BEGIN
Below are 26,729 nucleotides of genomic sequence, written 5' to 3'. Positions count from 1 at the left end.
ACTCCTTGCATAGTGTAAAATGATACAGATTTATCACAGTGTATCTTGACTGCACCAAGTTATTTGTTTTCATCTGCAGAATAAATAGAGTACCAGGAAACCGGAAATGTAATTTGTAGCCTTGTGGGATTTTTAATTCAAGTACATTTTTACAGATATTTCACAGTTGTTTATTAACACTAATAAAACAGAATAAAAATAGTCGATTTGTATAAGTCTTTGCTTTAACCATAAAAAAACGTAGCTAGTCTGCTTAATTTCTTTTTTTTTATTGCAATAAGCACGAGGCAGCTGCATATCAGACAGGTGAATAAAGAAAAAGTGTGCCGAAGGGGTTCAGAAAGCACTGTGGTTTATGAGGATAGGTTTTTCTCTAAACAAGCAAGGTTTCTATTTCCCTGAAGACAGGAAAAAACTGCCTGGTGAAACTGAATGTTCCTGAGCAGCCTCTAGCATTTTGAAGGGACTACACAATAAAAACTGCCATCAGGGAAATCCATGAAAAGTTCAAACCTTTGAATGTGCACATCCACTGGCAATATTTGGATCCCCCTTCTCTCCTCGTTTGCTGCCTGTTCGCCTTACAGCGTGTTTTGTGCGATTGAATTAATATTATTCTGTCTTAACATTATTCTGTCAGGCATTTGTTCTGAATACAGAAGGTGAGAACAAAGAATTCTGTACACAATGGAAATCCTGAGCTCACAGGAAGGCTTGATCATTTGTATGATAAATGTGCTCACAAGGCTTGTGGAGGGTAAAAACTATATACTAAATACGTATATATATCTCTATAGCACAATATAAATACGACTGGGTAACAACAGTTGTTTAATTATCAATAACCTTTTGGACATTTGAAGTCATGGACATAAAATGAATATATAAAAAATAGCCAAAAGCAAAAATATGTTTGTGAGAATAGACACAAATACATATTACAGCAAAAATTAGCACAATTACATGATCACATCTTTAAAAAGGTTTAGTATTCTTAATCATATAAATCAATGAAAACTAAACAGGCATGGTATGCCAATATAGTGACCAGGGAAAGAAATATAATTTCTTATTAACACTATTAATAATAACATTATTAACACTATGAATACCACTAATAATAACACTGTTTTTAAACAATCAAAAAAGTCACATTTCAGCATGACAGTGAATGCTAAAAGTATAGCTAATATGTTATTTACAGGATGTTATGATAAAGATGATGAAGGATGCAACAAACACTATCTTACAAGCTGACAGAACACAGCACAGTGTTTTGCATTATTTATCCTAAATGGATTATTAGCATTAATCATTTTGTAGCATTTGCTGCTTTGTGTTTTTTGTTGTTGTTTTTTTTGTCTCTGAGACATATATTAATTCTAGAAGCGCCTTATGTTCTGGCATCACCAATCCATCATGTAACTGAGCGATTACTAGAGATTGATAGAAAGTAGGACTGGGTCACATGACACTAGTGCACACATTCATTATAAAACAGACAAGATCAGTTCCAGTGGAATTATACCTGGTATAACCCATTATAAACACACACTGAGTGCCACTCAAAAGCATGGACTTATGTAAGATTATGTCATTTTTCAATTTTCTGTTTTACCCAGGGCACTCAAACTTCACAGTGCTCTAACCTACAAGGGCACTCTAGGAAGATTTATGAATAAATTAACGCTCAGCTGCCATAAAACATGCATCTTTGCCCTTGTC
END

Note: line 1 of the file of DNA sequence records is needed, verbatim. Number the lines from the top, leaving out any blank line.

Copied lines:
Below are 26,729 nucleotides of genomic sequence, written 5' to 3'. Positions count from 1 at the left end.